(Ancona, 1710 - Rome, 1780)
Of noble background, Francesco had other brothers who were painters: Carlo, the most famous one, dedicated himself to marine themes. Francesco was a precocious student of figure painting, and together with Girolamo Betti and Sebastiano Ceccarini entered the workshop of Francesco Mancini, who became Prince of the Accademia di San Luca in Rome, and a member of the French Academy. The first known figure paintings by Foschi are documented in an inventory of count Raimondo Bonaccorsi: 12 paintings representing Ovid’s Metamorphoses, now unfortunately lost. Francesco had close ties to the count, not only painting for him but helping him to form one of the greatest collections in the Marches. The Bonaccorsi collection had paintings by Solimena, de Matteis, Giaquinto, Giuseppe Maria Crespi, dal Sole, Franceschini, Lazzarini and Balestra. These were dispersed after a sale in 1967, although some were later bought by the Italian state and are now in the Palazzo Ducale in Urbino.
Unpublished documents tell us that in 1729 Foschi and his family arrived in Rome, where Gaspar Van Wittel was creating a taste for the cityscape. This new vogue, and the influence of Giovanni Paolo Panini, certainly influenced Foschi and steered him towards landscapes and view paintings. The Panoramic View with Papal Portraits now in the Palazzo Apostolico, Loreto reveals the influence of both Van Wittel and Francesco Mancini.
In 1744 Foschi married the twenty-three year old Costanza Scirman, and in the same year their first son was born; he died shortly thereafter. In 1750 Foschi signed and dated his first known winter landscape, now in the Musée de Peinture et de Sculpture in Grenoble. It is not known when Foschi started to paint winter scenes but he favoured this genre more than any other throughout his life. In 1755 Francesco is documented in Pesaro where his only daughter Caterina was born and where he lived for several years. In 1764 he returned to Rome where he stayed until his death on February 21, 1780. His obituary, which appeared in the Roman newspaper Ordinario Cracas reads as follows: “After a long and painful sickness, the 21st day of last February, the Cavalier Francesco Foschi, famous painter of winter landscapes died. This talented professor who in his genre never had a second best nor an equal, had worked so much during the last years of his life that he not only honored those many commitments that he had, but had even the time to work on many paintings (purely) for his own pleasure. The experts who saw the paintings said that he had reached the highest level of his art. This series of paintings is very important and forms the most precious part of the inheritance left to his daughter.”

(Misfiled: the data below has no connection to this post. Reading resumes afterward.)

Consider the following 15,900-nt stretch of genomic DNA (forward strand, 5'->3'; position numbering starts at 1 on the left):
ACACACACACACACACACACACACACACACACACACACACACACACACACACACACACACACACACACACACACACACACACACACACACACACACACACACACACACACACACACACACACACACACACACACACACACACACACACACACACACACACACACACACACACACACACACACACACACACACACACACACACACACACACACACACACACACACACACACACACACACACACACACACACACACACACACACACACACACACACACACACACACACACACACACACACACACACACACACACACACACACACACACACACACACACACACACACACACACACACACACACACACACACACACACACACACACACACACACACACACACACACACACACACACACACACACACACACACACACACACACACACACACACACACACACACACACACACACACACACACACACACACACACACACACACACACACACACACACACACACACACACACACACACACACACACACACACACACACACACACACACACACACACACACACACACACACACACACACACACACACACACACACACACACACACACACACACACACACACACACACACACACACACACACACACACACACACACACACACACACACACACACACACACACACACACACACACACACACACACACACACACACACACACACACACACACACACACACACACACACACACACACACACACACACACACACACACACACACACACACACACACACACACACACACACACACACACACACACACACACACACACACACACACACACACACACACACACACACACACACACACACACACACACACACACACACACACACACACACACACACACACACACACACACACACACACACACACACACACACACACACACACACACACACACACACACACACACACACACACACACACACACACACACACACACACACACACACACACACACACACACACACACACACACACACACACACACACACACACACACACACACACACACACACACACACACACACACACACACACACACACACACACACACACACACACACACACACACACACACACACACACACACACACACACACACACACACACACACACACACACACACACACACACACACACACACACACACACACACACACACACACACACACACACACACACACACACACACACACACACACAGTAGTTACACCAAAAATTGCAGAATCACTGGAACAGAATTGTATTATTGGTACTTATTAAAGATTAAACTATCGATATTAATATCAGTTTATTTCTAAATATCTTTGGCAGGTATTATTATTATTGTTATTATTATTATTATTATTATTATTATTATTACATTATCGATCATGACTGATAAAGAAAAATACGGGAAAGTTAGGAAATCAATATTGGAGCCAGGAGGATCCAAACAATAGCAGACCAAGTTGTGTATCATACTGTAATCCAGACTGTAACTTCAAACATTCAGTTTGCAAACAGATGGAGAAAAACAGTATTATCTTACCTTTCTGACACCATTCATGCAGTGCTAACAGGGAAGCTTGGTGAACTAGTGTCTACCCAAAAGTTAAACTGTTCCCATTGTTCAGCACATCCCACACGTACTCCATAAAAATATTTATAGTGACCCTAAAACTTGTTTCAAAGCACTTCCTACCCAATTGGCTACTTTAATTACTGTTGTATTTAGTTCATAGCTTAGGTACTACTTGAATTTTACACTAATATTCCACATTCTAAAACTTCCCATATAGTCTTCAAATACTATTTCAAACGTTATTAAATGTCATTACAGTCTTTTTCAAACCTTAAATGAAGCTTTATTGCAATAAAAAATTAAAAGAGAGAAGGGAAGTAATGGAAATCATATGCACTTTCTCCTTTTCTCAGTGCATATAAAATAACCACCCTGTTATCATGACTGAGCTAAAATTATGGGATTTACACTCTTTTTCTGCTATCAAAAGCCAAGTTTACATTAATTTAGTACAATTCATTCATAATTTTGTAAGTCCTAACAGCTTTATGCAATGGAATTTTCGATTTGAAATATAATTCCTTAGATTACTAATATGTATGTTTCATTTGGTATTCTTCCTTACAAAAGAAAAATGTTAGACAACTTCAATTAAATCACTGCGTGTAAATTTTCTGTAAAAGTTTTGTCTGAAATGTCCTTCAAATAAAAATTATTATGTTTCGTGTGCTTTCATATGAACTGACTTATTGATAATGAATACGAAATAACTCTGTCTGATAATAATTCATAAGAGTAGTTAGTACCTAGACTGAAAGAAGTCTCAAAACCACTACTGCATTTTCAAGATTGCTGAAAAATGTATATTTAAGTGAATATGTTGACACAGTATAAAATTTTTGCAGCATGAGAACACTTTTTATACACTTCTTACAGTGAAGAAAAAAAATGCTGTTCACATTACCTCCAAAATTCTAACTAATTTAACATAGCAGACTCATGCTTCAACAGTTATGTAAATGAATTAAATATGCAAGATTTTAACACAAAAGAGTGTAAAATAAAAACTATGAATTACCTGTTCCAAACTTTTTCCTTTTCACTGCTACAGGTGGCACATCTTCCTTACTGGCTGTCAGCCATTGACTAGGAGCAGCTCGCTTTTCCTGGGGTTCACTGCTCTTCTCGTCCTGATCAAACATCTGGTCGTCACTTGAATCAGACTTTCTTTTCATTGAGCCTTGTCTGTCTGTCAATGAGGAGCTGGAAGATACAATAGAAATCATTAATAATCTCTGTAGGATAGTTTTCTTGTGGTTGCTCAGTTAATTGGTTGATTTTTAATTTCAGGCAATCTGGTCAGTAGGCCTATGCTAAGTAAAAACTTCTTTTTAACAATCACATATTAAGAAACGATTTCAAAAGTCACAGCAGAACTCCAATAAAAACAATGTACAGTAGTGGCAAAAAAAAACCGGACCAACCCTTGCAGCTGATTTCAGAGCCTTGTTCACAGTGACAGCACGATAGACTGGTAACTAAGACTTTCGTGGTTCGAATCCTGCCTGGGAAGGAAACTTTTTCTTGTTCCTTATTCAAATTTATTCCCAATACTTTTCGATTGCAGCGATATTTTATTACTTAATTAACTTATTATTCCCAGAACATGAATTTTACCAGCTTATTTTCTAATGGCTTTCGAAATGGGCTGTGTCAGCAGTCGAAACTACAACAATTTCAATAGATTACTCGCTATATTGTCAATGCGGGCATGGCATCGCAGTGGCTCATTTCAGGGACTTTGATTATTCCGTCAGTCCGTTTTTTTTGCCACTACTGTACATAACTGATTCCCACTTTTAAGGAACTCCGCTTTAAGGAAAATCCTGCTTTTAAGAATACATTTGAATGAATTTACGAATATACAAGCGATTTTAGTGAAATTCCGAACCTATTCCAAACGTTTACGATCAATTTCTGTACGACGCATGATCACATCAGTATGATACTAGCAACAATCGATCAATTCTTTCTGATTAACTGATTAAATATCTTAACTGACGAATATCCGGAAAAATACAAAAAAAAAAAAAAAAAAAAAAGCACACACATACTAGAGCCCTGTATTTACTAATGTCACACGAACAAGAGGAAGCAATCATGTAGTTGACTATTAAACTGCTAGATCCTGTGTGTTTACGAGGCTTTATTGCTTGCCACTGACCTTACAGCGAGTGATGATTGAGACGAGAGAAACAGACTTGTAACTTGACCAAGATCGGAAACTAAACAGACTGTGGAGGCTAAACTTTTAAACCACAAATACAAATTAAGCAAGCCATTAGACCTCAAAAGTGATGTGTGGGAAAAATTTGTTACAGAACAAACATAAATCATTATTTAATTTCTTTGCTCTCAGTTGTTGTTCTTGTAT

Francesco Foschi had a prestigious career. His works were very much in vogue in the late eighteenth century and achieved high prices. Among the many collectors known to have cherished his winter scenes we find the Cardinal de Bernis, Ambassador of France in Rome, Sir William Hamilton, British Ambassador in Naples, the Count d’Orsay, the Marquis de Robien, Prince Camillo Borghese and Pauline Bonaparte.
By the mid-eighteenth century, the first signs of the new cultural era of Romanticism appeared, influencing landscape painters. The pre-Romantic taste fascinated the artists who aimed for a sense of the “sublime”, and the pre-eminence of nature and its awe-inspiring beauty became themes to be interpreted together with those of solitude and catastrophe. This sensibility led to the transformation in landscape painting between the Neo-Classical and Romantic eras.